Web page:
Many reasons should be obvious. The company has a distinct cost advantage with its size and distribution system and is still able to price competitively. This is evident in its operating margins in which it beats Amazon’s 4.1% with its 5.9% (2010). Wal-Mart’s margins have also shown much more stability compared to Amazon’s declining margins.
A comparison of Wal-Mart and Amazon’s return on equity is also revealing. Wal-Mart logged a higher return on equity than both Amazon and Target, but it beat Amazon in all three areas that comprise the metric. Wal-Mart was less leveraged, had an asset turnover ratio that was 32% higher than Amazon’s and its razor thin profit margin bested Amazon’s by 10 basis points.
This does seem counterintuitive as you’d imagine Amazon being the much more bare boned operation. If Wal-Mart is able to edge out Amazon now, it’s hard to see Amazon gaining a step. Amazon is starting to feel the heat of cash starved states. As is happening in Texas and Illinois, states are taking aim at Amazon and trying to collect on sales taxes which Amazon does not pay. This maneuver on Amazon’s part has certainly been a boon to their business, but the states are not oblivious to the impact on their coffers. Perhaps there will be negligible impact to Wal-Mart’s revenues when and if Amazon starts paying taxes, but it’s a scenario worth considering for those anxious about the online threat
Amazon aside, Wal-Mart’s primary competitors remain Target, the growing dollar stores and increasingly the grocers. Wal-Mart diversified into the grocery business and now counts 50% of its revenues from grocery. Here again Wal-Mart is able to undercut its competitors in pricing and obtaining produce at a lower cost. One of New York’s largest grocers in A & P recently filed for bankruptcy at the mercy of Wal-Mart, Target and Costco.
Wal-Mart is highly regarded for its outstanding leadership. Bloomberg included the company along with some other Buffett holdings; Coca-Cola, Proctor and Gamble, GE and Goldman Sachs as part of the top 20 companies for leadership. It is no question the leadership excellence came from the founder Sam Walton. Buffett has not been quiet about his admiration for Walton and has praised his biography as well as Jack Welch’s. A well led company is certainly what Buffett looks for. Buffett’s stake in Kraft was reduced earlier this past year as the company pursued what he believed to be deals that eroded shareholder value.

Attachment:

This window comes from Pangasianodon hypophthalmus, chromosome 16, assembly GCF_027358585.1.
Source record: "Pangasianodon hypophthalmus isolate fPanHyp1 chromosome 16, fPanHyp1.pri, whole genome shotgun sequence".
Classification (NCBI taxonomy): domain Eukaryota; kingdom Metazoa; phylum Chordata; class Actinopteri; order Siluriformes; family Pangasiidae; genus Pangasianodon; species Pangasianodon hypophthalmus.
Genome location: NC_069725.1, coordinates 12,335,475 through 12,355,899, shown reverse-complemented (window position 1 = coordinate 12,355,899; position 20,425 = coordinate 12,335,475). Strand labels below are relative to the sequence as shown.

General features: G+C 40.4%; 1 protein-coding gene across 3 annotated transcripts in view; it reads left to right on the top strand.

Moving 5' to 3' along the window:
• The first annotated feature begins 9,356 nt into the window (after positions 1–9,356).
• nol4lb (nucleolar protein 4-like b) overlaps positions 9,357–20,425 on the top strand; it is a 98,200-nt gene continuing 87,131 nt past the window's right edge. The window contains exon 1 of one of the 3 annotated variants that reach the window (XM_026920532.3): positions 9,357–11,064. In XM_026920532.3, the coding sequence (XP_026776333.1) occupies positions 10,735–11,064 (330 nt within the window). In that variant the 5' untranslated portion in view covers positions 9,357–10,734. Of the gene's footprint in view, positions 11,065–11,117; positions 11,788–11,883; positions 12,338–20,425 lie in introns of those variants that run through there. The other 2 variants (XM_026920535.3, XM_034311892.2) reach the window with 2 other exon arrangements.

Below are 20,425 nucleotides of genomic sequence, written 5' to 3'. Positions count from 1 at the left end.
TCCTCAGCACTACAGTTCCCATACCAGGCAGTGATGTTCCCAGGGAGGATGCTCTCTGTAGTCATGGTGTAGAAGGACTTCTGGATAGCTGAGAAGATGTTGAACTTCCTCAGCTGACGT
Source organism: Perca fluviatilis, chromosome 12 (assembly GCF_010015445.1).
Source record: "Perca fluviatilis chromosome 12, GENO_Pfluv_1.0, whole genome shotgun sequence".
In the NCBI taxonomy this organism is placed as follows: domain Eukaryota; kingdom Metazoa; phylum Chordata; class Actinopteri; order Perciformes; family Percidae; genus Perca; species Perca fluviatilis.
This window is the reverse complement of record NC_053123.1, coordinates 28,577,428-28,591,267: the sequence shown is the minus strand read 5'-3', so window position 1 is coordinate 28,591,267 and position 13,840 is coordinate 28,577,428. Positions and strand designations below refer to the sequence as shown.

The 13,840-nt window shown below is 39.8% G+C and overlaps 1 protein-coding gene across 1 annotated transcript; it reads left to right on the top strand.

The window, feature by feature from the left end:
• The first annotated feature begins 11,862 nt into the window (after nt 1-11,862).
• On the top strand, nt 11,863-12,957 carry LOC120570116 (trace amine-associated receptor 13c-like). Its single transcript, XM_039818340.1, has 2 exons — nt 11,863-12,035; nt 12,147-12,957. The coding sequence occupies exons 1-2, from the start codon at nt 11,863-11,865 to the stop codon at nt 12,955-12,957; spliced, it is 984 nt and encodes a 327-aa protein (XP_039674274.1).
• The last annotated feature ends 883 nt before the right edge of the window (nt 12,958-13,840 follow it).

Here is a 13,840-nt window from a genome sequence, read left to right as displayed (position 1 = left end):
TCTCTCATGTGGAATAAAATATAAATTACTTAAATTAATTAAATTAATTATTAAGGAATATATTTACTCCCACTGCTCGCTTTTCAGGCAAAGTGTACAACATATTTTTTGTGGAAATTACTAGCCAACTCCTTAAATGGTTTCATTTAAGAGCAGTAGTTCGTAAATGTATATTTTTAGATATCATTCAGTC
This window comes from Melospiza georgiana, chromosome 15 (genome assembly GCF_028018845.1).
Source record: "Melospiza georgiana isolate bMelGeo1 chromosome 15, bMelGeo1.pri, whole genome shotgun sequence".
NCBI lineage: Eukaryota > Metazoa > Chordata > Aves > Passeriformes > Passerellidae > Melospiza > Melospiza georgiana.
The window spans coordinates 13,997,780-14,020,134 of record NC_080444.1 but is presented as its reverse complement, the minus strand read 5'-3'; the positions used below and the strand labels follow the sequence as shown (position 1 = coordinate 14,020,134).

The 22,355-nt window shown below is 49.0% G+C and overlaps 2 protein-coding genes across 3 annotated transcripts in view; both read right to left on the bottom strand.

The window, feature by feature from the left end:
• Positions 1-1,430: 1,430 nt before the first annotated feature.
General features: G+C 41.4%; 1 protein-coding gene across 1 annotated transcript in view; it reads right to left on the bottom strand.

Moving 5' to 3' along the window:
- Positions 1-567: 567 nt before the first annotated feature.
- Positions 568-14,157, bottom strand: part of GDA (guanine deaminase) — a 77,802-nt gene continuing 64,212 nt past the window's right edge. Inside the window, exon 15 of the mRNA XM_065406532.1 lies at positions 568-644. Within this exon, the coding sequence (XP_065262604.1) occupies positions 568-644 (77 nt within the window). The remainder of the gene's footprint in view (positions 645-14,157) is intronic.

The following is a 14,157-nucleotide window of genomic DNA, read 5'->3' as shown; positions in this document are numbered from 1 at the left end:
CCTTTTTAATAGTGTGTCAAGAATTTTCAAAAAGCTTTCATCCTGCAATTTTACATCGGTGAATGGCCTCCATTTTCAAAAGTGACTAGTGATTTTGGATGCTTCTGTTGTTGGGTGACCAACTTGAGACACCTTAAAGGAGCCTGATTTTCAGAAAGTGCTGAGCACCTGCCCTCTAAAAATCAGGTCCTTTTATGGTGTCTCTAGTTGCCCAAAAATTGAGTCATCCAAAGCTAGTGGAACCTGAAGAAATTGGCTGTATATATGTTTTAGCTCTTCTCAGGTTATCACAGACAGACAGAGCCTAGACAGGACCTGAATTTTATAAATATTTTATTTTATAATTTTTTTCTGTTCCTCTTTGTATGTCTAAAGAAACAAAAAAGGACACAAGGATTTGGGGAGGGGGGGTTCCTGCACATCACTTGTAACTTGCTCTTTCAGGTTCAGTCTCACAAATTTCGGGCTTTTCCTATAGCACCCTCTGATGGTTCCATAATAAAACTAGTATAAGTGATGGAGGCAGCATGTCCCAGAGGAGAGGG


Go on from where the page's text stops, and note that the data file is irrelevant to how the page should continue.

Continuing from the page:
Of course the single most important factor for any of Buffett’s investments is price. He nearly doubled his stake in the company this past year at price in the low $50’s. The price was not cheap, but certainly fair for a company of its caliber. Perhaps he's trying to avoid mistakes of years past. In the 2004 shareholder conference Buffett was quoted as saying "I set out to buy $100 million shares of Wal-Mart at a [pre-split price of] $23. We bought a little and it moved up a little and I thought maybe it will come back a bit. That thumbsucking has cost us in the current area of $10 billion."
On a side note I was reading a comment on a Wal-Mart story that was left by someone that does business with Wal-Mart and I thought it was worth sharing. You can read about Wal-Mart’s frugality, but as a shareholder its hearing comments from the peanut gallery like this that puts a smile on my face:
“I haven't worked for them, but I have dealt with Wal-mart. I've been to their head offices and man is it sparse. This is a company that must try and justify each and every single expense.
I go to other companies and you get nice meeting rooms, lunches... you know the kind of corporate goodies you expect at that level. Walmart... they drag a flip table... they probably sell at walmart and some ghetto chairs and have a meeting with us. It's a sight to see”
Disclosure: Long Wal-Mart